HomeRoast Digest


Topic: Blooming Coffee (6 msgs / 101 lines)
1) From: jim jordan
Howdy Buckeroos-Ya'll know how on the Chemex
instructions it says to add a little water first to
"bloom" the grounds before you add the rest of the
water?  Would it serve any useful purpose to do the
same thing in a French press, add a little hot water ,
wait a bit and then add the rest of the water?  Or is
this just something real special about the Chemex?
Cheers  Jim J
kcjimj
Waitin for football season in KC.  Royals 27 games out
of first place or maybe 27 games behind the next to
last place team.
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2) From: David Lewis
At 7:53 PM -0700 8/13/02, jim jordan wrote:
<Snip>
The short answer, of course, is "try it." I suspect it would make a 
difference, just as it does with the Chemex; it means that the coffee 
grounds are wet when the hot water is poured onto them. The flip 
answer is the real one, actually, since it costs nothing and then 
you'll know. Let us know what you find out.
Best,
	David
-- 
"Every gun that is made, every warship launched, every rocket fired, 
signifies in the final sense a theft from those who hunger and are 
not fed, those who are cold and are not clothed."
	--Dwight D. Eisenhower
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3) From: Bob Trancho
I would suspect that it make little difference in the french press.  The
idea behind the Chemex instructions is to assure that no dry pockets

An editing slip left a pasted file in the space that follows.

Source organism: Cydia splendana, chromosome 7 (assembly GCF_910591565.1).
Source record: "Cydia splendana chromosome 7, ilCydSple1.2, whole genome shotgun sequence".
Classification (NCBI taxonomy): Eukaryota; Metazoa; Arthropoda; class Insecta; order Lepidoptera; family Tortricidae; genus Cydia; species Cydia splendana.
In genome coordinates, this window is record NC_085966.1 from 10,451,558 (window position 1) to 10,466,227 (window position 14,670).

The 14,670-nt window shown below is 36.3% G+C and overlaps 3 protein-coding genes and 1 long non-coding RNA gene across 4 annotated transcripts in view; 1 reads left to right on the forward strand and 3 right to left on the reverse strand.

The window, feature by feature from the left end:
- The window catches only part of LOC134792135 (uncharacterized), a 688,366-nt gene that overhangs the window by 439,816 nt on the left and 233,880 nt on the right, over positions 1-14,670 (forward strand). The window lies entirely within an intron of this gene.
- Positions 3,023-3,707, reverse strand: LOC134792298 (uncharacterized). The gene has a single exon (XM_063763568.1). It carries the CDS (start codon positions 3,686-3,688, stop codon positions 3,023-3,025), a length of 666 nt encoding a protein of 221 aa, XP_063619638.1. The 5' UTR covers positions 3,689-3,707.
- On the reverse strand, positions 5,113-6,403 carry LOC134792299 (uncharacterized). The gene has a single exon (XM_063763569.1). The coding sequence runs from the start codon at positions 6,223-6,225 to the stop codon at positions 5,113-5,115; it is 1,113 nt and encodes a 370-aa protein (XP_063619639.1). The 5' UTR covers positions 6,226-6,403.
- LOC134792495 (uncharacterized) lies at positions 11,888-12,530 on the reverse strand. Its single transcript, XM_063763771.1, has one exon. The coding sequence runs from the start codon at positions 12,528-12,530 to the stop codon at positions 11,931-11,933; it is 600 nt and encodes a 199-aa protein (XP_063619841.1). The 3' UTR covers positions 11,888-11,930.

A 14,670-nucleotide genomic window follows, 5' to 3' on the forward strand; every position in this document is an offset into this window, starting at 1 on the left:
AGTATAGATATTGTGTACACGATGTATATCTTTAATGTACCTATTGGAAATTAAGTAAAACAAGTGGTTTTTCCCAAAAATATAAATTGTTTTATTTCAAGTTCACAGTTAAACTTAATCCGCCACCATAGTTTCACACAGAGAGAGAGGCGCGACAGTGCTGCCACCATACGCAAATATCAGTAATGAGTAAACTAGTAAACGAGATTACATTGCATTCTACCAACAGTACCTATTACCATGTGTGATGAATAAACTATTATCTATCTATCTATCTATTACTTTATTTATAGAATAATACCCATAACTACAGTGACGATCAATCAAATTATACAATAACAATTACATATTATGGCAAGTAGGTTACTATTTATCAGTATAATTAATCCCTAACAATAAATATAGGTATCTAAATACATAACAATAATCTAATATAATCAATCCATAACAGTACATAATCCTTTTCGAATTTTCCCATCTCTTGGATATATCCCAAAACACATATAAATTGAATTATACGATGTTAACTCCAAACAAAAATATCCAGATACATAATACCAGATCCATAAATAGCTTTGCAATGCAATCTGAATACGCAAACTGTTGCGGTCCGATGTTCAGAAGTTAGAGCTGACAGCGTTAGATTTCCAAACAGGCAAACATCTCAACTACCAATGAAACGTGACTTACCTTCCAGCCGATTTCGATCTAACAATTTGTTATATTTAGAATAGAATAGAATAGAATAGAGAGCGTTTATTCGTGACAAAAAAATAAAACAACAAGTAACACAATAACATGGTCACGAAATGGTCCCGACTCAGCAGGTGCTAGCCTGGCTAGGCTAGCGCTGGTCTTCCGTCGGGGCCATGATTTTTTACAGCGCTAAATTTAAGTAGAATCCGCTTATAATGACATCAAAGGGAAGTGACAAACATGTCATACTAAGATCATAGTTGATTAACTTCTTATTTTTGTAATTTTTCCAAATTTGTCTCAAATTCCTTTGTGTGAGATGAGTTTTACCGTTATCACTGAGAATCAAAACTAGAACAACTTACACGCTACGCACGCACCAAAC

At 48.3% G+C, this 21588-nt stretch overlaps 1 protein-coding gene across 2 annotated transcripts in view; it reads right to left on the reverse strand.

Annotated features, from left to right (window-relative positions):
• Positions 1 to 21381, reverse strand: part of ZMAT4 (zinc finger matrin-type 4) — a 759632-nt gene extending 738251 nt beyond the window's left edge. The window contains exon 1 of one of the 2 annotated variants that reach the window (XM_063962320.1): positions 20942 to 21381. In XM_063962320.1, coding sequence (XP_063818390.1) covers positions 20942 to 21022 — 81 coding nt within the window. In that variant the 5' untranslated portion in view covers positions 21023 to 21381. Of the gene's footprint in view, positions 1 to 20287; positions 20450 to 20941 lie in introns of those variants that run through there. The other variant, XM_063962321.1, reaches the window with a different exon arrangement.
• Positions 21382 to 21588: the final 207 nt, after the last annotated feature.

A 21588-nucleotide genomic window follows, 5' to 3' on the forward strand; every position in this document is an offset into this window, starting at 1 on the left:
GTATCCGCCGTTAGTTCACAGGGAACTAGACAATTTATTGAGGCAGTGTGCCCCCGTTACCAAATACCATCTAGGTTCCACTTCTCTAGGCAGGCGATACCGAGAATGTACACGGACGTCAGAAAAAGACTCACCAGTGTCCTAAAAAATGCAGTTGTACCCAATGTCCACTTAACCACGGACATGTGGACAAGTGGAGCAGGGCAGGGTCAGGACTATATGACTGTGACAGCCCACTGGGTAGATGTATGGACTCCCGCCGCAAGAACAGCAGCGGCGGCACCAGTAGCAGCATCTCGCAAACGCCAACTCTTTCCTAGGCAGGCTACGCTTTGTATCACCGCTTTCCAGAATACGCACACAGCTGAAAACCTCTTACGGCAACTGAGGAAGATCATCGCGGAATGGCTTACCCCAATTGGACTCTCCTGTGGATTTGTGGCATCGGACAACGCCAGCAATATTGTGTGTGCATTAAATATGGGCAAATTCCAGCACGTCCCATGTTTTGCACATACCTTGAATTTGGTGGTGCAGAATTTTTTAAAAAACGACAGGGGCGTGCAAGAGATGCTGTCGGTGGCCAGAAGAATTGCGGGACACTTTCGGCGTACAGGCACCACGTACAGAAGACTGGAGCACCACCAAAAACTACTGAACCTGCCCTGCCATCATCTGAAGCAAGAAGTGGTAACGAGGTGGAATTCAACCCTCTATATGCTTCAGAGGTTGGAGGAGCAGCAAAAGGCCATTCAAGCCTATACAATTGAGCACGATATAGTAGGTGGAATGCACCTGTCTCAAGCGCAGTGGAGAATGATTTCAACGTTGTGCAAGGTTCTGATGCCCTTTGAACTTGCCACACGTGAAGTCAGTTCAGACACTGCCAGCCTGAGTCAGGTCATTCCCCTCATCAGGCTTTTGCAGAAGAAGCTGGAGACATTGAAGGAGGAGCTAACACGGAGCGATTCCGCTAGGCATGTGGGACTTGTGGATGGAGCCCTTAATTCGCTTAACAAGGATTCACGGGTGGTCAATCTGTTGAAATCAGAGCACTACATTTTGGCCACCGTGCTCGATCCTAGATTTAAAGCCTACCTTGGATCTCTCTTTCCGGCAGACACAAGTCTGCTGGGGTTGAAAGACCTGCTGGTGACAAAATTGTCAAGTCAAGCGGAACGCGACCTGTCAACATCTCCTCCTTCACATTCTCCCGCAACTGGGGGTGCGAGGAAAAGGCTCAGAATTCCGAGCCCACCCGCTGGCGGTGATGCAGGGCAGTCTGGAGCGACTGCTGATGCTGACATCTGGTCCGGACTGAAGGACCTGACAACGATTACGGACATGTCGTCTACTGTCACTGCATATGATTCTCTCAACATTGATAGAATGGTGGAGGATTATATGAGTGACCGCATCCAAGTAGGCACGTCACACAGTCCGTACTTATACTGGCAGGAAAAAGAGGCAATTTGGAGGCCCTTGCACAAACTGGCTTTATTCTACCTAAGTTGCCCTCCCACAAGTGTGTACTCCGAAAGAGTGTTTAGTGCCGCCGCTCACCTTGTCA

form in the grounds, which can happen if you just pour all of the water
in at once.  With the french press you get much more agitation when the
water goes in.  Many people also give the grounds a quick stir in the
press.  Combine that with the 3-4 minute steep time and you get complete
saturation.
Bob Trancho
 
<Snip>
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4) From: Dan Bollinger
<Snip>
I heard that the reason to wet the grounds in a Chemex is to make sure every
ground is prepared to give up its flavor during the rather short brewing
time as the water drips.  Dan
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5) From: Stephen Carey
I don't know about the Chemex, but with a  press I always stir twice.  Right
after I pour the water I let the "first bloom" develop then I stir.
Sometimes the bloom is happening so fast that after the first stir I have
room to add a little more water. (if you just cut into the bloom you will
see that most of the grinds are not wet at all since the co2 has created
pockets.) After about 15 more seconds I give it one more quick stir to
ensure complete saturation.
Stephen Carey
On 8/14/02 6:28 AM, "Dan Bollinger"  wrote:
<Snip>
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6) From: AlChemist John
Having brewed my first manual pour coffee in a long time this weekend, I 
rediscovered just how much fresh roasted coffee blooms.
I notice it is a lot more than older coffee.  Does anyone know why coffee 
actually blooms as it does.  Something to do with the out gassing that we 
know occurs maybe?
--
John Nanci 
AlChemist at large
Roasting and Blending by Gestalt
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